Two years ago I was walking through the front door of my Philadelphia home, my 2-day old son in my arms. We had just brought him home from the hospital. I sat on the couch with my 4 other children, all grinning and giggling and admiring this precious little boy. My fourth son.
The phone rang but I didn’t notice. Micah took it. He came back and I remember he looked solemn. We played a little longer before he put the children to bed. Micah had tears in his eyes as he gently put his hand on my shoulder and said, “why don’t you kiss your children goodnight.” That struck me as unusually sentimental. But after all, we had just had a baby! After kisses and hugs and several pleas for the baby to sleep in their room, I closed their bedroom door and tiptoed back downstairs, alone with my thoughts and my newborn. I remember cutting up an apple and spooning out a tablespoon of peanut butter. All very calculated. Finally, my body can get back to normal. My life can get back to normal. It will all be measured and planned again. Delivering this baby had been like being dragged to the finish line of a long, weary race I hadn’t signed up for, and now all I wanted to do was put my life back together as we began our next adventure.
And then Micah came down, sat directly in front of me, took my hands in his, looked into my eyes and said with such clarity and grief- Stephen is dead. He was struck by lightening. Even as I write this I can feel my heart racing and my palms sweating. I still can’t sit on that specific cushion of the couch; the memory is too strong yet.
That phone call Micah took had been from Kit, my dear friend and the mother of 6-year old Sam’s best friend, Stephen. She was calling from their beach vacation, her 3 daughters with her; her husband in an ambulance somewhere with her son. One bolt of lightening. And Micah had given me the gift of one hour of joy with my family, my newborn, my dream, before it turned into what felt like a nightmare.
I don’t have much memory of the next few weeks. Just bits and pieces. I remember not being able to understand how a 5-year old boy could be struck by lightening on the beach. Like maybe it was some sick joke or that I was mishearing the story. I remember a friend racing over to sit with us as we cried and prayed together and tried to make sense of this tragedy. I remember Micah having to remind me- physically walk me through the motions- of nursing my newborn. I felt disconnected from my body.
I remember pulling into my friend’s driveway like I had so many times before, except now I had a new son with me and she didn’t have her only son. We ran to each other, falling to our knees in her driveway, in a grief beyond what could be expressed through groans and wails. For the next few days we would sit on her couch and plan a funeral, discussing hymns to be sung and verses to be read, all while I nursed my baby and fought a vague sense of guilt.
With a week before Stephen’s funeral, I set to the task of writing an eulogy, all while packing our home to be moved to Georgia in 2 weeks and single-parenting as my husband left for the beginning of his MBA program in Atlanta and nursing a newborn every 2 hours and helping my older children grapple with their grief. The day after Stephen had died, Micah had taken 6-year old Sam and 7-year old Silas for a walk in the woods, where to this day I don’t know exactly what he said. But I know it was sacred. And that my boys came back home more grown up. And that they still had lots of questions and I had no answers.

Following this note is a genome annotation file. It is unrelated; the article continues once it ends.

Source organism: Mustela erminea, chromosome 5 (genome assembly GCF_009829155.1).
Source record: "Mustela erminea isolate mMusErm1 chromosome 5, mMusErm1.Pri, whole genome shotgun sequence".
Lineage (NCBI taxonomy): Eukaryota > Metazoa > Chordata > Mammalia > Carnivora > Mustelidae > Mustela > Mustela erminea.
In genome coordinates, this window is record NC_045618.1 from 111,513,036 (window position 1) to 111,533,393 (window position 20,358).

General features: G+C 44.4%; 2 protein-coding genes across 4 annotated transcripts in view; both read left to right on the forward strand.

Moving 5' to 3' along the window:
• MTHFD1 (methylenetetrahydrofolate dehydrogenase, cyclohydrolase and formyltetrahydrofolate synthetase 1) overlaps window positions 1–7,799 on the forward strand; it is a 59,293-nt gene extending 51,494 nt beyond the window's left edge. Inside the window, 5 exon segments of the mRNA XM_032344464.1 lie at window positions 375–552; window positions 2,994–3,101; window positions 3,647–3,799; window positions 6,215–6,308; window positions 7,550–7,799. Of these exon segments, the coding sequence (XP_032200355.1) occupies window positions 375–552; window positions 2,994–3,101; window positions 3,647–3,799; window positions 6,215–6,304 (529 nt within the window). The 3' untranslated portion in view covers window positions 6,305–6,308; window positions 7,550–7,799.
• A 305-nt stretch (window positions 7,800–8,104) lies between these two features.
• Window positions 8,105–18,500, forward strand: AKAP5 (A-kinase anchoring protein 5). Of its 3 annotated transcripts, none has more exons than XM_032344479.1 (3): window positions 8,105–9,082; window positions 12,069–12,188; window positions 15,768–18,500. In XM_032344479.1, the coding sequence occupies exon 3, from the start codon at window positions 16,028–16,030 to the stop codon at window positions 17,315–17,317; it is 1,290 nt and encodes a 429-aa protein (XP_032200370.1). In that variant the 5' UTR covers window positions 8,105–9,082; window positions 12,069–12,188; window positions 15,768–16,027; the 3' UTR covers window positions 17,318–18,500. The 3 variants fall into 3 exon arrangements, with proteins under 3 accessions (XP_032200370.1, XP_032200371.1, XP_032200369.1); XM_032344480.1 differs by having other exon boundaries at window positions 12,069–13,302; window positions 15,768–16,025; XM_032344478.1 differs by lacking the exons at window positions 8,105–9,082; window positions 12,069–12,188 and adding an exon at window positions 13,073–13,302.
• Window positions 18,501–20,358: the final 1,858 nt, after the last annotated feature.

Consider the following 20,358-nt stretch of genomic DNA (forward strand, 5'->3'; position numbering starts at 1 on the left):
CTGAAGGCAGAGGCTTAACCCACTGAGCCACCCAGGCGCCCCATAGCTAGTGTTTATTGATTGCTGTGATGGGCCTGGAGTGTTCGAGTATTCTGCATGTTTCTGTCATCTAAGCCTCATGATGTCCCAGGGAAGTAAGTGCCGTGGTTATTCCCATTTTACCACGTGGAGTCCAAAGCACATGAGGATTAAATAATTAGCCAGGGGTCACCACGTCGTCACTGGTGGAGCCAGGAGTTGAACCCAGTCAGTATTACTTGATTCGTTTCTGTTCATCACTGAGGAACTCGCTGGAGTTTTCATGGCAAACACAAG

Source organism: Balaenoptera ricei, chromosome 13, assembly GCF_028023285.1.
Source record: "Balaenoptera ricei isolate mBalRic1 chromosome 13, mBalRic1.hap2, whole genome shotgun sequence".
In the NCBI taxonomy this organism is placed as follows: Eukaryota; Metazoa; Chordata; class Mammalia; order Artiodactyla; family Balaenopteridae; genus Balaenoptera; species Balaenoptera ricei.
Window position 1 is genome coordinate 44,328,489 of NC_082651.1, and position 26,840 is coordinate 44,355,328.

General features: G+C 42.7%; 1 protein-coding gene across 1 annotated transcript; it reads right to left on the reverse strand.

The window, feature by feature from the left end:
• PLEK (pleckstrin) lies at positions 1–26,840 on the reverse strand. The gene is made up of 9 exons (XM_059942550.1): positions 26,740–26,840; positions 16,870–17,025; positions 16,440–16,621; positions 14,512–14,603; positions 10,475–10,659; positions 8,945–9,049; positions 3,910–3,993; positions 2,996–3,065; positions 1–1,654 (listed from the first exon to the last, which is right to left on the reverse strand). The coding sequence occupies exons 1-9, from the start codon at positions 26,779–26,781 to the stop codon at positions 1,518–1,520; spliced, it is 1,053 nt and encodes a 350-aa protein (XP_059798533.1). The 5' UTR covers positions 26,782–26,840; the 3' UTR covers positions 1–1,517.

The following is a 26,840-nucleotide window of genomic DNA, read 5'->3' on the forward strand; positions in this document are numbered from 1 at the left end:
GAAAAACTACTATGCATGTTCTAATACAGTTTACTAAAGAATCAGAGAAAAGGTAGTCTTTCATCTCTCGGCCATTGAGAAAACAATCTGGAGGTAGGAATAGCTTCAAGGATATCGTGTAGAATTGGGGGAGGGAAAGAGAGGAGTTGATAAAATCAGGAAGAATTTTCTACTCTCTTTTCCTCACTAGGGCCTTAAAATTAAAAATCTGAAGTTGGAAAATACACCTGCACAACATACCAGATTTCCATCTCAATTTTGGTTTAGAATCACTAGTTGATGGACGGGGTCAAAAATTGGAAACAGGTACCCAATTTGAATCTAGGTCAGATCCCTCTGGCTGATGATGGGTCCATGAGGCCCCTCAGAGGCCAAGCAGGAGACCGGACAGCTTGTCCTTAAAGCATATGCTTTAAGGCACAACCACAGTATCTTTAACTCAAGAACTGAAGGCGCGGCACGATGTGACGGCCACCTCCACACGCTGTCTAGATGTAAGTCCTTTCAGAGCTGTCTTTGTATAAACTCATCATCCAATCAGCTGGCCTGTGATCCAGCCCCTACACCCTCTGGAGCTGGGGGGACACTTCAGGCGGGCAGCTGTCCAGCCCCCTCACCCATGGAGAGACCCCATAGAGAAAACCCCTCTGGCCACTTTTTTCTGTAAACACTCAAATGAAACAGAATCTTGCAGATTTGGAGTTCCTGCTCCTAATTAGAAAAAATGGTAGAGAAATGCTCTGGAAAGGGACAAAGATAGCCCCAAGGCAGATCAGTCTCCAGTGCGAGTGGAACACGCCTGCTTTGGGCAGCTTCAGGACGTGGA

Until today, I’ve never revisited what I shared at Stephen’s funeral, words written in the middle of sleepless nights with a newborn in my arms and a candle lit on the night table. Words on a piece of paper I now held with sweaty hands and with a baby strapped to my chest in his carrier as I looked out into a loving, grieving crowd of friends and family who loved Stephen. With Kit’s permission, I’d like to share those words with you now.
When I think back to the weeks leading up to Stephen’s Homecoming, I’m amazed at how much he was celebrated. He had marched in his first-ever parade on the 4th of July, and we had risked the crowds and the humidity and my looming due date to line the streets and cheer for him. He smiled and threw candy to Sam.
Two weeks later, we once again braved the humidity, the crowds and my looming due date to support him at his first-ever swim meet. We had such a beautiful night sitting around the pool and cheering him on. He was so proud. In darker moments yet to come, I would come back to this memory again and again with so much gratitude- the way we all gathered to cheer Stephen on in his race to the finish line. It’s hard to believe it’s been 2 years. So much changes in kids’ development in the span of 2 years. Sam is now 8. He still keeps this picture on his bed stand, framed and surrounded by treasures that had been given to him by his best friend. He still asks questions weekly- all my kids do- as if needing to reprocess his friend’s death through the ever-changing lense of his growing maturity and understanding. The Littles have made the trek to visit us in Georgia twice now, where there has been laughing and crying and bike rides and prayers. And new memories. And a deeper understanding of the fragility of life; the gift of it all; the unpredictability of it all.There’s a time for everything under the sun. May God grant us all the possible courage, wisdom and joy as we walk through them on our way Home.
*You can read more about Stephen here and my personal journey through grief here
You said it all. Love to Steven’s family. xoxoxoxo
I listened to your kind words at Stephen’s funeral. And carefully read them again just now. Your way with words is truly a gift. Thank you for sharing with others.
Thank you, Laura. I’m glad I can share them.
What a lovely tribute. I’m sorry for your loss. Nice writing.